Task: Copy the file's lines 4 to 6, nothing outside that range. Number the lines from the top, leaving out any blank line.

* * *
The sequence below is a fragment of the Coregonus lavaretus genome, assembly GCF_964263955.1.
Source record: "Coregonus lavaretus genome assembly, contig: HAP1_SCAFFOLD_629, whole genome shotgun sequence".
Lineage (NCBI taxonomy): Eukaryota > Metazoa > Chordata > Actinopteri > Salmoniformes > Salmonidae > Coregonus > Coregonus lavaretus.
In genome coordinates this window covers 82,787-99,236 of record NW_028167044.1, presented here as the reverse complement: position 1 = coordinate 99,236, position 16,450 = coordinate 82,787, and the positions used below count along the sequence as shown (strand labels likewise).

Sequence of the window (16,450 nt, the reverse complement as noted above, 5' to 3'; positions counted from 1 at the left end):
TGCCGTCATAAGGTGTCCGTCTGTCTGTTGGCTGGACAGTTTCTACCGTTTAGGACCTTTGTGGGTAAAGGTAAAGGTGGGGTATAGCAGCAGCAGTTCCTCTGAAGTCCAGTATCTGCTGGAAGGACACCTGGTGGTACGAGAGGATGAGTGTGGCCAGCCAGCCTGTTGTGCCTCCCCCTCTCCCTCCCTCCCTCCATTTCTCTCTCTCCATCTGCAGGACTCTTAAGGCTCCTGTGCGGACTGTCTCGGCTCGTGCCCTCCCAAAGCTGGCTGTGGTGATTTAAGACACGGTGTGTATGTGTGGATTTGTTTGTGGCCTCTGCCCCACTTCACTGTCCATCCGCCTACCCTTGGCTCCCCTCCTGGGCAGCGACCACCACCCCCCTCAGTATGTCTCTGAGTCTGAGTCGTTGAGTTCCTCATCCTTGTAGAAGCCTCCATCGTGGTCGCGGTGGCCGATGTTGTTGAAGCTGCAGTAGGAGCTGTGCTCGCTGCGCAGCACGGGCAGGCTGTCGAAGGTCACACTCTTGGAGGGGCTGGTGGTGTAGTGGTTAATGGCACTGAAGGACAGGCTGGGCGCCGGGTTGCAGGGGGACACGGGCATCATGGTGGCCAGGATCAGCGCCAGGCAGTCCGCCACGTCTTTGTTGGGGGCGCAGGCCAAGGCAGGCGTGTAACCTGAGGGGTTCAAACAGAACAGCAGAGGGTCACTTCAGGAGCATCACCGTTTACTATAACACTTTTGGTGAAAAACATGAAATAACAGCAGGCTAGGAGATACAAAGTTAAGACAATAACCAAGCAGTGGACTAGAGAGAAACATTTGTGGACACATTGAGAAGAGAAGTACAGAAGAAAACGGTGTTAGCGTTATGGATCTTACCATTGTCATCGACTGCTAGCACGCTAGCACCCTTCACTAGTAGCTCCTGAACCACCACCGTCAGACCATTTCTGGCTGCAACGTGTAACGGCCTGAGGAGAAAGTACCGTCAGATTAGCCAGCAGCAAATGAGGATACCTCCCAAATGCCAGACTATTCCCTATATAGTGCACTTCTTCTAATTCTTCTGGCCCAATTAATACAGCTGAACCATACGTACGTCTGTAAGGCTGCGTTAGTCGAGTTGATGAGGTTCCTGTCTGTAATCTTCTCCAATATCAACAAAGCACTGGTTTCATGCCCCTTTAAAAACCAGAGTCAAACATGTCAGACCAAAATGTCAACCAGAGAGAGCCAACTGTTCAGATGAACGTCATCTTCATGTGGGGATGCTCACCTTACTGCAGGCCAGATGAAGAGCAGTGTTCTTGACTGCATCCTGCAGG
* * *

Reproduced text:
In genome coordinates this window covers 82,787-99,236 of record NW_028167044.1, presented here as the reverse complement: position 1 = coordinate 99,236, position 16,450 = coordinate 82,787, and the positions used below count along the sequence as shown (strand labels likewise).

Sequence of the window (16,450 nt, the reverse complement as noted above, 5' to 3'; positions counted from 1 at the left end):
TGCCGTCATAAGGTGTCCGTCTGTCTGTTGGCTGGACAGTTTCTACCGTTTAGGACCTTTGTGGGTAAAGGTAAAGGTGGGGTATAGCAGCAGCAGTTCCTCTGAAGTCCAGTATCTGCTGGAAGGACACCTGGTGGTACGAGAGGATGAGTGTGGCCAGCCAGCCTGTTGTGCCTCCCCCTCTCCCTCCCTCCCTCCATTTCTCTCTCTCCATCTGCAGGACTCTTAAGGCTCCTGTGCGGACTGTCTCGGCTCGTGCCCTCCCAAAGCTGGCTGTGGTGATTTAAGACACGGTGTGTATGTGTGGATTTGTTTGTGGCCTCTGCCCCACTTCACTGTCCATCCGCCTACCCTTGGCTCCCCTCCTGGGCAGCGACCACCACCCCCCTCAGTATGTCTCTGAGTCTGAGTCGTTGAGTTCCTCATCCTTGTAGAAGCCTCCATCGTGGTCGCGGTGGCCGATGTTGTTGAAGCTGCAGTAGGAGCTGTGCTCGCTGCGCAGCACGGGCAGGCTGTCGAAGGTCACACTCTTGGAGGGGCTGGTGGTGTAGTGGTTAATGGCACTGAAGGACAGGCTGGGCGCCGGGTTGCAGGGGGACACGGGCATCATGGTGGCCAGGATCAGCGCCAGGCAGTCCGCCACGTCTTTGTTGGGGGCGCAGGCCAAGGCAGGCGTGTAACCTGAGGGGTTCAAACAGAACAGCAGAGGGTCACTTCAGGAGCATCACCGTTTACTATAACACTTTTGGTGAAAAACATGAAATAACAGCAGGCTAGGAGATACAAAGTTAAGACAATAACCAAGCAGTGGACTAGAGAGAAACATTTGTGGACACATTGAGAAGAGAAGTACAGAAGAAAACGGTGTTAGCGTTATGGATCTTACCATTGTCATCGACTGCTAGCACGCTAGCACCCTTCACTAGTAGCTCCTGAACCACCACCGTCAGACCATTTCTGGCTGCAACGTGTAACGGCCTGAGGAGAAAGTACCGTCAGATTAGCCAGCAGCAAATGAGGATACCTCCCAAATGCCAGACTATTCCCTATATAGTGCACTTCTTCTAATTCTTCTGGCCCAATTAATACAGCTGAACCATACGTACGTCTGTAAGGCTGCGTTAGTCGAGTTGATGAGGTTCCTGTCTGTAATCTTCTCCAATATCAACAAAGCACTGGTTTCATGCCCCTTTAAAAACCAGAGTCAAACATGTCAGACCAAAATGTCAACCAGAGAGAGCCAACTGTTCAGATGAACGTCATCTTCATGTGGGGATGCTCACCTTACTGCAGGCCAGATGAAGAGCAGTGTTCTTGACTGCATCCTGCAGG